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rev•el•ry(ˈrɛv əl ri)
n., pl. -ries.
beer and skittles Fun and games, amusement and pleasure. This British expression stems from the days when skittles, a game akin to ninepins, was often played in alleys adjacent to country inns. The phrase usually appears negatively in expressions such as Life is not all beer and skittles. In Pickwick Papers, Dickens used the phrase porter and skittles.
cakes and ale Pleasure and good times, with connotations of carousing and self-indulgence. In Shakespeare’s Twelfth Night, the puritanical Malvolio is reproached by the bibulous Sir Toby Belch:
Dost thou think, because thou art virtuous, there shall be no more cakes and ale? (II, iii)
Somerset Maugham used the phrase as the title of his 1930 satirical novel of the lives of two writers, presumably Thomas Hardy and Hugh Walpole.
cock-a-hoop See ELATION.
cut a caper To perform a spirited, frolicsome dance step; to behave in a playful, frisky manner. Caper is said to derive from the Italian capra ‘she-goat’; thus, cut a caper alludes to the frisky, erratic movements of goats. In Shakespeare’s Twelfth Night (I, iii), a dialogue between Sir Toby Belch and Sir Andrew Aguecheek lends credence to this explanation. Sir Toby’s response to the claim that Sir Andrew can “cut a caper” plays on the allusion to a goat by reference to a sheep.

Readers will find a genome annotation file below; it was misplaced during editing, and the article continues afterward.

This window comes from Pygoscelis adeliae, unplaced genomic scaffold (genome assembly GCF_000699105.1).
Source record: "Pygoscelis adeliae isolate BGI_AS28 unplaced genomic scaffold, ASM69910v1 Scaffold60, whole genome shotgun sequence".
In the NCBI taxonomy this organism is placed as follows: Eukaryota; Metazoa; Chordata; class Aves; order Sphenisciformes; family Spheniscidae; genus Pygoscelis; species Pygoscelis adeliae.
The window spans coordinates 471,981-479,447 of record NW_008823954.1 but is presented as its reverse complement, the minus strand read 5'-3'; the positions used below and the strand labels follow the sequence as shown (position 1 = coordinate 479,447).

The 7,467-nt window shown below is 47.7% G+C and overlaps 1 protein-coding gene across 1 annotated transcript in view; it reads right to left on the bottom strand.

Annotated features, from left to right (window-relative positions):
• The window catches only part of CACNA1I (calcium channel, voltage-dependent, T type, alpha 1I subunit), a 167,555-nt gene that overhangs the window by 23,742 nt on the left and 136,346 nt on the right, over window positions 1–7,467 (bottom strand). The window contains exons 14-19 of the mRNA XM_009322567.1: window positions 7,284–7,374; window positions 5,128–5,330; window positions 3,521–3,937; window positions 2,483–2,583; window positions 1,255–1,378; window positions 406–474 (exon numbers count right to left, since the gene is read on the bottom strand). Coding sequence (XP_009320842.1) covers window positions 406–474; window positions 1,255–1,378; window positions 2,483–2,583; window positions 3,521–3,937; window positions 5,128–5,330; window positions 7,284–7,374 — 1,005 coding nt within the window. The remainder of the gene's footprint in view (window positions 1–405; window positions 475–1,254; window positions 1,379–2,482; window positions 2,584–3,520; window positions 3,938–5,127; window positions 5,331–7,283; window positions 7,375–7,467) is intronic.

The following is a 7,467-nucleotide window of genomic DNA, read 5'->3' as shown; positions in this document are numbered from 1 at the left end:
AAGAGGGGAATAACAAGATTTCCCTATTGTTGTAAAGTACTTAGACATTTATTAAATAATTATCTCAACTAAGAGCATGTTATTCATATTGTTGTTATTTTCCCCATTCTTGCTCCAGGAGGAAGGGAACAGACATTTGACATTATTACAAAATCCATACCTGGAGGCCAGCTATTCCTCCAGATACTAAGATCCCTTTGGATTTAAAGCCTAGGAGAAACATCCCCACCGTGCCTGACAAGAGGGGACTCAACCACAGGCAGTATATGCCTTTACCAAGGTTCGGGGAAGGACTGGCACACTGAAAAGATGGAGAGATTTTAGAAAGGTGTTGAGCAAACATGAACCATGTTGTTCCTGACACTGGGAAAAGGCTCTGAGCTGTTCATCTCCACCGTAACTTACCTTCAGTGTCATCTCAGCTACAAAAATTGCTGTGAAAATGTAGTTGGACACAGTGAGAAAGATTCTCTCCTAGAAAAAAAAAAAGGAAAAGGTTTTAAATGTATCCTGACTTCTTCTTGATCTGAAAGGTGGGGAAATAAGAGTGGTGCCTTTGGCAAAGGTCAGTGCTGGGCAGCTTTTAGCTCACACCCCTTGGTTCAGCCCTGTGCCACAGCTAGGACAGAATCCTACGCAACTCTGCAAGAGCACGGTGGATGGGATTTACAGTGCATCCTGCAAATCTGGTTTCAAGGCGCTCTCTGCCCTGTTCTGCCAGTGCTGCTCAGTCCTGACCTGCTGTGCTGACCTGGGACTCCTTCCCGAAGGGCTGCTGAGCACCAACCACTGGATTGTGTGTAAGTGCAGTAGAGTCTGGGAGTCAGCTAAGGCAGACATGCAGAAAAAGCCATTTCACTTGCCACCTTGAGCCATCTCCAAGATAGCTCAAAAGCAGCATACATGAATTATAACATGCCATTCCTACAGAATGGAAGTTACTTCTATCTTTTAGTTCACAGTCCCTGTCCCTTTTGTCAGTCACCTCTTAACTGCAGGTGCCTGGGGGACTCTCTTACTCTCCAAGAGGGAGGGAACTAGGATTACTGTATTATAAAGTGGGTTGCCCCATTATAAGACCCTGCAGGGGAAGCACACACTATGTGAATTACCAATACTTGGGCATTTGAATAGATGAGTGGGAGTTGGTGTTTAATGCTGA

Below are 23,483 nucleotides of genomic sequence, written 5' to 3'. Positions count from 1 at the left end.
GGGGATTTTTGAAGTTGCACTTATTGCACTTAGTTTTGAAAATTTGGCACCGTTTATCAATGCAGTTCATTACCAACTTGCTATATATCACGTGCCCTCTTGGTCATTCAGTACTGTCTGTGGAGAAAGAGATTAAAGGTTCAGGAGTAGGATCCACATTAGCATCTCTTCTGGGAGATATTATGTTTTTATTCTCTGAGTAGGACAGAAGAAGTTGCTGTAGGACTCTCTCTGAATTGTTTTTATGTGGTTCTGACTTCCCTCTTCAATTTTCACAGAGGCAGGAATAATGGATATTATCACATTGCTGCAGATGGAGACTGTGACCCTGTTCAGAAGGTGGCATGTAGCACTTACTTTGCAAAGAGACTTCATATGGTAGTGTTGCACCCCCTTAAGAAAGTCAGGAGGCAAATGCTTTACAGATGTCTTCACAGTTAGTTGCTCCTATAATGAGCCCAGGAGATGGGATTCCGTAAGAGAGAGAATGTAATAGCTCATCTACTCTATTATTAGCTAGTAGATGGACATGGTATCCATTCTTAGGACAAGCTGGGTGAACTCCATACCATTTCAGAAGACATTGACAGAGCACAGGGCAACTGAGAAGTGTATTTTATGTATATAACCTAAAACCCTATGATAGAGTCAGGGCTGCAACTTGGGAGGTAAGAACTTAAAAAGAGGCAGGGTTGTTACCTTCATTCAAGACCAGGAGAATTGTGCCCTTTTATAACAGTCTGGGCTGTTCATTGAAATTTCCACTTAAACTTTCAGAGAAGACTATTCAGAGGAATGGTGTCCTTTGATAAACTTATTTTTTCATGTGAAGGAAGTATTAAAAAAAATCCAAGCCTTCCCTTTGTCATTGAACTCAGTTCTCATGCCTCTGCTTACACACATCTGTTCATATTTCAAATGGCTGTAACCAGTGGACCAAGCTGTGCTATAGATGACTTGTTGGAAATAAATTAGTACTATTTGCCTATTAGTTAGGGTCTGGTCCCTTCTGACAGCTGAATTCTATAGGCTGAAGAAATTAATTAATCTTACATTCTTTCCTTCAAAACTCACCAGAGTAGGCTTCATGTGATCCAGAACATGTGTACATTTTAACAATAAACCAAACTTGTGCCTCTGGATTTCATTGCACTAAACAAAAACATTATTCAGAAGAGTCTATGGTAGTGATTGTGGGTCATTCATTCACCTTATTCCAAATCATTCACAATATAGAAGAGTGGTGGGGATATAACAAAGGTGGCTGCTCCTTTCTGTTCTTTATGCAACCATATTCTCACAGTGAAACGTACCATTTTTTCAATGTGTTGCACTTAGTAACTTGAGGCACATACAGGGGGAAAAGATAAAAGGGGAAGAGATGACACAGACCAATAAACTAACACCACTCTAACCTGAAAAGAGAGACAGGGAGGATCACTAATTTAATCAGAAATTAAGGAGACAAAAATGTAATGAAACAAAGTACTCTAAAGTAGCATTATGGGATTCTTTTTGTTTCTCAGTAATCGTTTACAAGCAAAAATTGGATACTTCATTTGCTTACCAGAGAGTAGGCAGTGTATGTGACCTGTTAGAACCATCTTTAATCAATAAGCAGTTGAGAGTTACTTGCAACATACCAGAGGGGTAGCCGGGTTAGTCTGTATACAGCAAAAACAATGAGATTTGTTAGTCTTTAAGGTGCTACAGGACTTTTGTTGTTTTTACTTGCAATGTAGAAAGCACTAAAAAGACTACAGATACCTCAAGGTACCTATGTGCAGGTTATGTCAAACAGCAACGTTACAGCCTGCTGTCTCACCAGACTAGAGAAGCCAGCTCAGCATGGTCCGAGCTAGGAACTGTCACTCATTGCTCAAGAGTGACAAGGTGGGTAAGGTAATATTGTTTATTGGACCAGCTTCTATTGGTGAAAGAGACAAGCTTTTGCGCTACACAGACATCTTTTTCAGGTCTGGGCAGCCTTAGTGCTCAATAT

And I can cut the mutton to it.
Today the figurative use is more common, shifting the emphasis from the actual dance step to similarly frolicsome and frisky behavior.
dance the antic hay To lead a hectic, pleasure-seeking life; to be a jet-setter, a hedonist. The hay was a lively English dance, somewhat like a reel. In an antic hay, the dancers wore masks of animal faces and moved with grotesque, uncouth gestures. The emphasis was on lustful and lecherous behavior.
My men, like satyrs, … shall with their goat feet dance the antic hay. (Christopher Marlowe, Edward II I, I, approx. 1593)
high jinks Unrestrained revelry; unbounded merrymaking; mischievous fun. High jinks was originally a 17th-century game in which a person, according to his dice throw, had to gulp down a drink, imitate a famous person, or perform some other prescribed task.
All sorts of high jinks go on on the grass plot. (Thomas Hughes, Tom Brown at Oxford, 1861)
kick up one’s heels To frolic, gambol, or make merry; to enjoy one-self, to have fun. This self-evident expression may be related to either heelkicking or kick-up, 18th-century terms denoting a dance. Since dancing is often associated with merriment and high spirits, the activity became synonymous with the mood.
kill the fatted calf To rejoice or celebrate; to indulge in jubilant merrymaking; to entertain sumptuously. This expression’s Biblical origin lies in the parable of the prodigal son (Luke 15: 23):
And bring hither the fatted calf, and kill it; and let us eat and be merry.
a night on the tiles An evening of carousing and merrymaking; a night on the town; a high old time. This British colloquialism comes by analogy with cats’ nocturnal reveling and caterwauling on the tile rooftops of city dwellings.
paint the town red To carouse, go on a riotous spree; to take part in a reckless and boisterous celebration. This U.S. slang expression appears as early as 1884 in the Boston Journal:
Whenever there was any excitement or anybody got particularly loud, they always said somebody was “painting the town red.”